Pope Francis would have been interested in the keynote speech at this year’s White House Correspondents Dinner, which took place at the Washington Hilton on Saturday, April 27.
This year’s event was lacking two elements of previous traditions—remarks by the President of the United States and introductory entertainment by a comedian. Instead, the 2019 keynoter was historian Ron Chernow, whose book Alexander Hamilton served as the basis for the blockbuster Broadway musical.
Speaking to luminaries of the journalism profession and their guests, Chernow offered glimpses of past eras of tense relationships between American presidents and the press. President Trump has refused to attend the annual dinner, symbolizing the current rift between the White House and the news media and also symbolizing the broader outbreak of polarization that has disrupted communication and conversation among Americans.
Chernow’s entire speech is worth watching. Videos of his comments, which included criticisms of President Trump as an instigator of threats to the freedom of the press, abound online. I watched for those parts of Chernow’s historical analysis that echoed journalism- and media-related analyses from Pope Francis about which I have been writing since early 2018.
The pontiff’s writing in his consecutive World Communications Day messages for 2018 and 2019, plus sections of Christus Vivit, his recent Apostolic Exhortation on Young People, the Faith and Vocational Discernment, offer thought-provoking insights about the social and moral impacts of the current state of news, communication and social conversation. The pope’s reflections strike me as cogent diagnoses of, and prescriptions for, the problems in today’s turbulent information world that polarize society and harm the minds and hearts of individuals.
Chernow made galvanizing observations along these same lines. He wasn’t trying to emulate the pontiff’s references to Catholic values that can help heal our culture’s truth deficit and refocus our conversations on human dignity, fruitful personal encounters and selfless inclinations toward accompaniment of others. But I can imagine Pope Francis nodding his head in agreement with several points the smart, secular historian made.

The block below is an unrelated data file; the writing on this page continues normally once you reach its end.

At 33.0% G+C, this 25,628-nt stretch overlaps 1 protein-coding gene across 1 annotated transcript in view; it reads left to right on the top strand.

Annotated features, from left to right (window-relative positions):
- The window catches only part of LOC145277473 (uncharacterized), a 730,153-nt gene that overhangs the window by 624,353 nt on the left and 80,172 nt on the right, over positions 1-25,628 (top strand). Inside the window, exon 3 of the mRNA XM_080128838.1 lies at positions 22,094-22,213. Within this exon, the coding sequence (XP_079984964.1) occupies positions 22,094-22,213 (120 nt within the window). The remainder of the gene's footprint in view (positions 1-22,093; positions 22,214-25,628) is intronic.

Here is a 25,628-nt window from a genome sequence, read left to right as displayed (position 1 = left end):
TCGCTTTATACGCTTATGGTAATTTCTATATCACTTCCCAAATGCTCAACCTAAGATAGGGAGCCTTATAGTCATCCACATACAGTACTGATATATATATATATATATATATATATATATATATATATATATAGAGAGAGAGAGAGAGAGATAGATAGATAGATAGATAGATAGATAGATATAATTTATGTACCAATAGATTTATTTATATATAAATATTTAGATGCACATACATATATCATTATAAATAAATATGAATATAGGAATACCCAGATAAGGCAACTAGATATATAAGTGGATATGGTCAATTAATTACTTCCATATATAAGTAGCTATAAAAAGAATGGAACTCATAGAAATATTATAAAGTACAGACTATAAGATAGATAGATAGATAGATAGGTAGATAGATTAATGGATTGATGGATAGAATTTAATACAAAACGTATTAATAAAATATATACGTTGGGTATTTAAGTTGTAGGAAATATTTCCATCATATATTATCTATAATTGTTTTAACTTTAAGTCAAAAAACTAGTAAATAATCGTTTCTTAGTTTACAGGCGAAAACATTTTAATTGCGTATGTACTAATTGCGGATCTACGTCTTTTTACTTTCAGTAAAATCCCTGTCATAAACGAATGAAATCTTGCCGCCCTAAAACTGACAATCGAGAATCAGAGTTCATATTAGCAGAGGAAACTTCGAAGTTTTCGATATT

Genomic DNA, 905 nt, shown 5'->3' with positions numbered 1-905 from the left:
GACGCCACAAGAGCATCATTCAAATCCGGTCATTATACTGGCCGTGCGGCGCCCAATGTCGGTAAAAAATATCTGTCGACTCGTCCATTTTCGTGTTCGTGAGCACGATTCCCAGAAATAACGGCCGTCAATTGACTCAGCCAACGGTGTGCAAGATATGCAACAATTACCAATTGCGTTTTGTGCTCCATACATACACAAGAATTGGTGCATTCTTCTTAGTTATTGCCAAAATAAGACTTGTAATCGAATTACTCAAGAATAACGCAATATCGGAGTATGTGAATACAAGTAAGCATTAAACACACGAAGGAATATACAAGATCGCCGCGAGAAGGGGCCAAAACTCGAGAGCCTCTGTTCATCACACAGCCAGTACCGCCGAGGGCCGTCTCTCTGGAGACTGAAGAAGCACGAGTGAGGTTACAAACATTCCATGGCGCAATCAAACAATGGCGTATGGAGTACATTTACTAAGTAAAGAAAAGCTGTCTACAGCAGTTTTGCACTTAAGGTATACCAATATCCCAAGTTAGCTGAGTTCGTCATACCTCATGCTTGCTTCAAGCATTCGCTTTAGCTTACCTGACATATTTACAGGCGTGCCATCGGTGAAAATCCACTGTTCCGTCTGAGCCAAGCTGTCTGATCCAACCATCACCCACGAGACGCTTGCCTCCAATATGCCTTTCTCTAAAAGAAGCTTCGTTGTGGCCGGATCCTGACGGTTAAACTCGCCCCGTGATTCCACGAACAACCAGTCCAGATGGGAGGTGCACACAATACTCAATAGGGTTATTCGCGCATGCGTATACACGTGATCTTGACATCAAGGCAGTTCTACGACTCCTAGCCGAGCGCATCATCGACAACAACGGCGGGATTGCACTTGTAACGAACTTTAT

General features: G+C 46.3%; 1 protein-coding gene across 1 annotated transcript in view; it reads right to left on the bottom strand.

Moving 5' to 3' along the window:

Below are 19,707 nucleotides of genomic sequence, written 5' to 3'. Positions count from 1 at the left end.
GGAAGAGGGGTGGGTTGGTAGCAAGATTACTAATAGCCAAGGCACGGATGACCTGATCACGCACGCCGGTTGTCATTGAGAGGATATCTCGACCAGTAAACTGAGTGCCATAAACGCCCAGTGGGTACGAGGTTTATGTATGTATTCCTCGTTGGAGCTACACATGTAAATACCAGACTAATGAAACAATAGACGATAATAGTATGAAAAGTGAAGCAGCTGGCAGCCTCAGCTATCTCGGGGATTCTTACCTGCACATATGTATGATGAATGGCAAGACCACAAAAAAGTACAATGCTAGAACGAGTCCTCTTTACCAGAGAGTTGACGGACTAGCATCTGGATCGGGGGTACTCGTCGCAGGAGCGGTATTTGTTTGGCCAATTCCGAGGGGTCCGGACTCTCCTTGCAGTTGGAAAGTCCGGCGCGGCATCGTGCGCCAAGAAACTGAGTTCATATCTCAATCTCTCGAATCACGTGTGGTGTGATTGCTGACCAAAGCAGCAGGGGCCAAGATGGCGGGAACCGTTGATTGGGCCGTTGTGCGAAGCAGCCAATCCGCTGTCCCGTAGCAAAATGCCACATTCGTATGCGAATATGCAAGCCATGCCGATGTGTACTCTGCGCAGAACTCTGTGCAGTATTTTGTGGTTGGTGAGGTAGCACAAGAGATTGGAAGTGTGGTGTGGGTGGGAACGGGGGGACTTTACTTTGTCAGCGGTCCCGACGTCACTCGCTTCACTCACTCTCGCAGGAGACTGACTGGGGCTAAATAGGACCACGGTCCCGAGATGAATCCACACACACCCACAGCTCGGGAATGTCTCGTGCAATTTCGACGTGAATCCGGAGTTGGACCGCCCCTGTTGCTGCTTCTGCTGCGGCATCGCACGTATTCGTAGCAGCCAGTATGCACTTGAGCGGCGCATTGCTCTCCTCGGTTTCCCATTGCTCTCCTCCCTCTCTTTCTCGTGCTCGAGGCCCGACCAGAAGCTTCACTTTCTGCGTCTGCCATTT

I can also imagine Francis wanting to draw everyone’s attention to some of Chernow’s points because, nowadays, we all seem to be journalists in a sense—generators and publishers of news and opinion, as well as consumers of torrents of information, especially via social media.
Here are several parts of Chernow’s speech where I think I heard a resonance with Rome, pointing toward lessons we can learn and common ground we can cultivate.
- There is “a rising tide of misinformation masquerading as news,” Chernow told his audience. “There are so many journalistic fakes and forgeries out there that the genuine article [of fact-based reporting] can become devalued and debased. You must also deal with the pervasive world of social media, rife with self-appointed pundits who search out news outlets that only strengthen their pre-conceived views. Still this is as good a time as any to take stock and re-dedicate yourselves to the highest standards of journalistic integrity and accuracy.”
- Chernow continued his advice to those immersed in the contentious world of polarized political news: “Be humble, be skeptical, and beware of being infected by the very thing you’re fighting against. The press is a powerful weapon that must always be fired with reluctance and aimed with precision. Warren Buffet has a very handy saying: Always take the high road; it’s far less crowded there.”
- The current trend that troubles Chernow most is “the sustained assault on truth, or at least a cavalier disregard of it.” He quoted John Adams in pointing out a similarity between his life as a historian and the lives of journalists: “Facts are the foot soldiers of our respective professions. They do the hard marching and should wear no ideological coloring.” He added, “Without the facts, we cannot have an honest disagreement.”
- In the face of a “relentless campaign” against the credibility of the news media, those media can best preserve their credibility through “solid, fair-minded, accurate and energetic reporting.”
- Chernow also offered words of hope and inspiration which, like the advice he gave to the journalists in attendance, can be applied to all of us who seek renewal in conversations–communication that embodies hope and engages with diverse perspectives and wide-ranging questions for the sake of justice and freedon. He said these were urgent times in the generation and consumption of news, but he added: “We’ve always been fighting for the soul of America…. America has always been a work in progress…. It falls to each new generation to renew and rediscover our country’s lofty promise.”
- Our society feels fragile today, but Chernow said he thinks decency will prevail. He said Abraham Lincoln had once cited this quote: “There is always just enough virtue in this republic to save it—sometimes none to spare, but still enough to meet the emergency.”
- He suggested a context of respect and a sense of common cause for our flows of information through the media. “Civility has been an essential lubricant in our democratic culture.” Furthermore, “whether Republicans or Democrats, we are all bona fide members of Team USA and not members of enemy camps.”